When Manager Clint Hurdle had the opportunity to shuffle the rotation for the second half of the season, he decided to use it to his advantage. Heading into the All-Star break, Erik Bedard was struggling on the mound. Over his last five starts, he allowed 21 runs over 23.2 innings.
After his last trip to the mound, Bedard said wasn’t doing anything different, that just they were hitting his pitches. It wasn’t his health either. The left-hander said he felt the best he has in years, which made the rough stretch even more frustrating.
Hurdle decided to push Bedard back to the fifth spot in the rotation for the second half of the season, after starting the year as the club’s Opening Day starter. The move was to give Bedard some extra time throwing bullpens and sides in order to make some tweaks. Hurdle said they were going to review video in order to spot where his mechanics went wrong.
“We’ve been able to show him some video and talk about some situations, things we saw earlier in the year, sequences of pitches earlier in the year versus what’s going on now, the looks we’re getting from the opposition,” Hurdle said.
The extra time worked for Bedard. On Tuesday in Colorado, Bedard bounced back in a big way. The left-hander tossed 6.2 innings — the longest outing for him since June 8 when he went seven — and allowed just two runs (one earned) on eight hits with four walks and four strikeouts.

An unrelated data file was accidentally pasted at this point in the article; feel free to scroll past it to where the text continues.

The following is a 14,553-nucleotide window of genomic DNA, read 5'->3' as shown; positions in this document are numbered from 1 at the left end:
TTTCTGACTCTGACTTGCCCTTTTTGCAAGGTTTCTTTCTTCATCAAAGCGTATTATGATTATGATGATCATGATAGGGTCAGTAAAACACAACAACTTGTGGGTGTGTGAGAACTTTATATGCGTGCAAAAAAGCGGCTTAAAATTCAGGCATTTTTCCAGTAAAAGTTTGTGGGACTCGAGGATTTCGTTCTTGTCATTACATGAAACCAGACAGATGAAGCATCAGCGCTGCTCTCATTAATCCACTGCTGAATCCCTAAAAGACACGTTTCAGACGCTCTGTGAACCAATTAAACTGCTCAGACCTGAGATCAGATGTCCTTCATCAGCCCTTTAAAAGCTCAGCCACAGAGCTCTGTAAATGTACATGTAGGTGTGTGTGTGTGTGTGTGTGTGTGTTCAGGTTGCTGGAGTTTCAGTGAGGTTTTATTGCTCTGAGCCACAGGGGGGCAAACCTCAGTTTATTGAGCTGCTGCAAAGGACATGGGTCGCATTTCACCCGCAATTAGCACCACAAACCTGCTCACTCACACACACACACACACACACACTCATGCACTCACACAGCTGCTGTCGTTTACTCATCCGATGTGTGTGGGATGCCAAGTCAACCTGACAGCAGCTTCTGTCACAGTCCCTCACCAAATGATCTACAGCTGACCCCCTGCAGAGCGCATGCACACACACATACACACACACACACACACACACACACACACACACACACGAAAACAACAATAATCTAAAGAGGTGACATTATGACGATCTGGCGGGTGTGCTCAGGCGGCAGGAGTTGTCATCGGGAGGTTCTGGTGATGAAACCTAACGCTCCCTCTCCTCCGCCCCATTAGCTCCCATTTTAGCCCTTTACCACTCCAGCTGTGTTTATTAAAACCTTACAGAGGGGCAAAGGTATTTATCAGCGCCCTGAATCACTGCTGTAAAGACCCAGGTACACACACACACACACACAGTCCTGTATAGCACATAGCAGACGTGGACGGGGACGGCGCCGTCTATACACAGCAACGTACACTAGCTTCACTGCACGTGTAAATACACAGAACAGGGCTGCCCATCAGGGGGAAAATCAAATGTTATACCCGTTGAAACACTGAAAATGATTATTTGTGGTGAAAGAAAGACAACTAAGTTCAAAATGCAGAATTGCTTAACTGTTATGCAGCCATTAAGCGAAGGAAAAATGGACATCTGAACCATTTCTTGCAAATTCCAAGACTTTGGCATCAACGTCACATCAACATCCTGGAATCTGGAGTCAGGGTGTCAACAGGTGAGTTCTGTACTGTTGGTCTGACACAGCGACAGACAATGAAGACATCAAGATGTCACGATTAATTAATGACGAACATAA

After retiring his first two batters to start the game, Bedard worked himself into a jam immediately after. Back-to-back singles and a walk loaded the bases for Colorado, but the left-hander got Jordan Pacheco to hit the second pitch and ground out to shortstop to leave them loaded.
Bedard settled down in his next inning of work, giving up just a hit while striking out two in the scoreless frame. But the lefty wasn’t so lucky with escaping jams in each of his next two frames.
The Rockies tacked on a run in each of the third and fourth innings. Back-to-back singles started Colorado’s rally, but Bedard got Carlos Gonzalez to ground into double play. With the runner on third, Michael Cuddyer took a first pitch fastball into left field. Alex Presley committed a fielding error in left allowing the first run (unearned) to score. A leadoff walk hurt Bedard in the fourth after Josh Rutledge ripped an RBI triple down the right field line to plate the second run to Bedard.
Bedard went on to allow just a single over his next two frames, before taking the mound in the seventh. He gave up a two-out single then back-to-back walks to load the bases. Hurdle went to rookie Jared Hughes from the bullpen, who got Cuddyer to fly out to end the inning. Hughes has allowed just one of his last 17 inherited runners to score.
McCutchen Hits a Bomb
Andrew McCutchen continues to terrorize every pitcher that’s on the mound when he steps to the plate. On Tuesday in Colorado, McCutchen took a 1-1 slider to left field for a solo bomb in the fourth inning. It marked McCutchen’s 22nd of the season and it launched into the stands an estimated 442 ft. After just 90 games in 2012, the All-Star is just one long ball shy of his career high he set over 572 at-bats during the 2011 season.
McCutchen had two more hits Monday and now has 50 in his last 104 at bats. That’s the highest hit total over a span of 100 at bats since Matt Holliday compiled a 48-for-100 stretch for the A’s and Cardinals in 2009.
Walker Extends Hitting Streak to 17
Neil Walker connected for an RBI single in part of the club’s four run fifth inning and extended his hitting streak to 17 games. It also pushed his average to .300 on the season.
The hit streak is the longest by a Pirate this season and longest since Walker hit safely in a career-high 18 games in 2010. The only player in the big leagues with a longer active hitting streak is Robinson Cano of the New York Yankees (19).
Walker entered game action by leading the Majors with a .478 average and .804 slugging percentage this month.